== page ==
This is the hardest time of the year for me. After growing up in California, I’m used to spring starting about now. I want to get growing now—not wait for two or three extra months! So today, in defiance of Colorado’s climate, I’m going to give you some crocus growing tips. Take that, winter!
While the snow has mostly melted, even the recent warm temperatures haven’t been enough to thaw my soil. The perennial bed looks exactly how it did a month ago—brown and lifeless. However, by blogging friend Carey (at Carey Moonbeam), across town and a smidgen lower in elevation than I am, reports she has blooming crocuses in her yard!
Continue reading “Are the Crocuses Up Yet?”
The sky is bright blue, the sun is shining, the predicted high is well above freezing, and it’s been like that for months. Sounds like perfect weather—but not if you’re a plant. As I look out my window at my dormant garden, I can hear the plants crying for water. Everything is so dry! Desiccating winds have drained the last vestiges of moisture from exposed leaves and branches, and even the so-called evergreens are shriveled.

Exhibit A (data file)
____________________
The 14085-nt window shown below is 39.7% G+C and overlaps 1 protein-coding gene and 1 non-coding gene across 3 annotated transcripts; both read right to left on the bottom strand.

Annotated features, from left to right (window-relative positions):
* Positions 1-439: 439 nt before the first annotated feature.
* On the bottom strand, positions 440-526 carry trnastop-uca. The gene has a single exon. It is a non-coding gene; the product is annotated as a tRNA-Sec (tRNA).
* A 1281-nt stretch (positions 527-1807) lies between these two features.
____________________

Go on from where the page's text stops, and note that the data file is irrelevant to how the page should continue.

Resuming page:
While the Midwest and Northeast get plenty of snow cover, and the Northwest gets rain all winter, Colorado gets neither. When the weather continues dry and windy, there needs to be enough water in the soil for our plants to replace what is lost to evaporation.
Continue reading “Winter Watering”
We had several inches of snow last night. The fields are white. The driveway is white. In fact, pretty much the only color outside is… white. At least right now the sky is blue.
Now tell me—why do we plant early bulbs with flowers that are white? If snowdrops came in scarlet and crimson, I’d be first in line to buy some. At least crocuses come in yellow and lavender.
My favorite early bloomers are Tête-à-Tête daffodils. Their intense golden yellow color is just what I need after a winter of muted pastels and dead brown. They shrug off each Spring storm, emerging from the melting snow with all their bright cheer unscathed.
I’m sure white flowers have their place. There’s nothing like an all-white flower garden seen by summer moonlight. I like white daisies and white baby’s breath. But at this time of year, when everything in me yearns for color, growing white flowers makes no sense at all!